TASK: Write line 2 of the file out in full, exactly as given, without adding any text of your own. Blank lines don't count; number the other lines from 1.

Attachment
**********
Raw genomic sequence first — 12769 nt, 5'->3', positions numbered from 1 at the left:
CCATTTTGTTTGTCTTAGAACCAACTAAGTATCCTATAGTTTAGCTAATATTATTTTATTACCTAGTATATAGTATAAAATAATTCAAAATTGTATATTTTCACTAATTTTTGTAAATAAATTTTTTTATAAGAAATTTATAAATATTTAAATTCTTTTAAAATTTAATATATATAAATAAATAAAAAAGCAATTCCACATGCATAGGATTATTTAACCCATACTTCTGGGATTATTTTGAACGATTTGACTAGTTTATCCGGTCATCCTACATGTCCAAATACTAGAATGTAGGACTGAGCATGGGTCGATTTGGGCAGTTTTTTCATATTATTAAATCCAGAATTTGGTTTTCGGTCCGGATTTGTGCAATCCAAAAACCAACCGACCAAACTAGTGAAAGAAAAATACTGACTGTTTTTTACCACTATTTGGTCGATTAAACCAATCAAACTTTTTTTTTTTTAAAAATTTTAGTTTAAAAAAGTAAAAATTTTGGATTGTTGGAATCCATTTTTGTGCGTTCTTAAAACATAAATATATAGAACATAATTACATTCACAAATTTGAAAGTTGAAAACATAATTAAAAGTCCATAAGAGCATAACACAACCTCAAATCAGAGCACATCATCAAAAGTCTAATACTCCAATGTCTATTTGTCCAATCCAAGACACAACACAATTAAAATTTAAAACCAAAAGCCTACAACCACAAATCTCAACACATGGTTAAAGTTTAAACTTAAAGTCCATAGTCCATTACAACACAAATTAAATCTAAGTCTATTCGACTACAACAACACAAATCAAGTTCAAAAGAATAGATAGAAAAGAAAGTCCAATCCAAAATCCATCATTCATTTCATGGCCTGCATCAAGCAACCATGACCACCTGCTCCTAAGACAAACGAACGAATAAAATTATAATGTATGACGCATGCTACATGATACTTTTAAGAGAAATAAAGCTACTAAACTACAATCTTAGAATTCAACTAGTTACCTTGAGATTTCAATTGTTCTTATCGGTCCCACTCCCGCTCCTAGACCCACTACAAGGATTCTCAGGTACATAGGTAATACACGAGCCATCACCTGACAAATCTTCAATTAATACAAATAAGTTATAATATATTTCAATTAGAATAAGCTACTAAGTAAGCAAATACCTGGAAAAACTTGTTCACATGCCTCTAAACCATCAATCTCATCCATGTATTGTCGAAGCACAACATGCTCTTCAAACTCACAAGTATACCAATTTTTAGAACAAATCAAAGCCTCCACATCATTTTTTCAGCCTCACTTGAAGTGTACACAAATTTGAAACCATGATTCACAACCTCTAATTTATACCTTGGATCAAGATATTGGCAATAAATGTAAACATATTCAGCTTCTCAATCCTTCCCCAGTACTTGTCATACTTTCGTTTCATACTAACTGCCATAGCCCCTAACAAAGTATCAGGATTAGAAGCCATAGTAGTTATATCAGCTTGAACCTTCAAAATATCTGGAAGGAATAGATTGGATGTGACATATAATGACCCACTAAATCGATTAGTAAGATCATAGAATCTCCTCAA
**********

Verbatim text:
CCATTTTGTTTGTCTTAGAACCAACTAAGTATCCTATAGTTTAGCTAATATTATTTTATTACCTAGTATATAGTATAAAATAATTCAAAATTGTATATTTTCACTAATTTTTGTAAATAAATTTTTTTATAAGAAATTTATAAATATTTAAATTCTTTTAAAATTTAATATATATAAATAAATAAAAAAGCAATTCCACATGCATAGGATTATTTAACCCATACTTCTGGGATTATTTTGAACGATTTGACTAGTTTATCCGGTCATCCTACATGTCCAAATACTAGAATGTAGGACTGAGCATGGGTCGATTTGGGCAGTTTTTTCATATTATTAAATCCAGAATTTGGTTTTCGGTCCGGATTTGTGCAATCCAAAAACCAACCGACCAAACTAGTGAAAGAAAAATACTGACTGTTTTTTACCACTATTTGGTCGATTAAACCAATCAAACTTTTTTTTTTTTAAAAATTTTAGTTTAAAAAAGTAAAAATTTTGGATTGTTGGAATCCATTTTTGTGCGTTCTTAAAACATAAATATATAGAACATAATTACATTCACAAATTTGAAAGTTGAAAACATAATTAAAAGTCCATAAGAGCATAACACAACCTCAAATCAGAGCACATCATCAAAAGTCTAATACTCCAATGTCTATTTGTCCAATCCAAGACACAACACAATTAAAATTTAAAACCAAAAGCCTACAACCACAAATCTCAACACATGGTTAAAGTTTAAACTTAAAGTCCATAGTCCATTACAACACAAATTAAATCTAAGTCTATTCGACTACAACAACACAAATCAAGTTCAAAAGAATAGATAGAAAAGAAAGTCCAATCCAAAATCCATCATTCATTTCATGGCCTGCATCAAGCAACCATGACCACCTGCTCCTAAGACAAACGAACGAATAAAATTATAATGTATGACGCATGCTACATGATACTTTTAAGAGAAATAAAGCTACTAAACTACAATCTTAGAATTCAACTAGTTACCTTGAGATTTCAATTGTTCTTATCGGTCCCACTCCCGCTCCTAGACCCACTACAAGGATTCTCAGGTACATAGGTAATACACGAGCCATCACCTGACAAATCTTCAATTAATACAAATAAGTTATAATATATTTCAATTAGAATAAGCTACTAAGTAAGCAAATACCTGGAAAAACTTGTTCACATGCCTCTAAACCATCAATCTCATCCATGTATTGTCGAAGCACAACATGCTCTTCAAACTCACAAGTATACCAATTTTTAGAACAAATCAAAGCCTCCACATCATTTTTTCAGCCTCACTTGAAGTGTACACAAATTTGAAACCATGATTCACAACCTCTAATTTATACCTTGGATCAAGATATTGGCAATAAATGTAAACATATTCAGCTTCTCAATCCTTCCCCAGTACTTGTCATACTTTCGTTTCATACTAACTGCCATAGCCCCTAACAAAGTATCAGGATTAGAAGCCATAGTAGTTATATCAGCTTGAACCTTCAAAATATCTGGAAGGAATAGATTGGATGTGACATATAATGACCCACTAAATCGATTAGTAAGATCATAGAATCTCCTCAA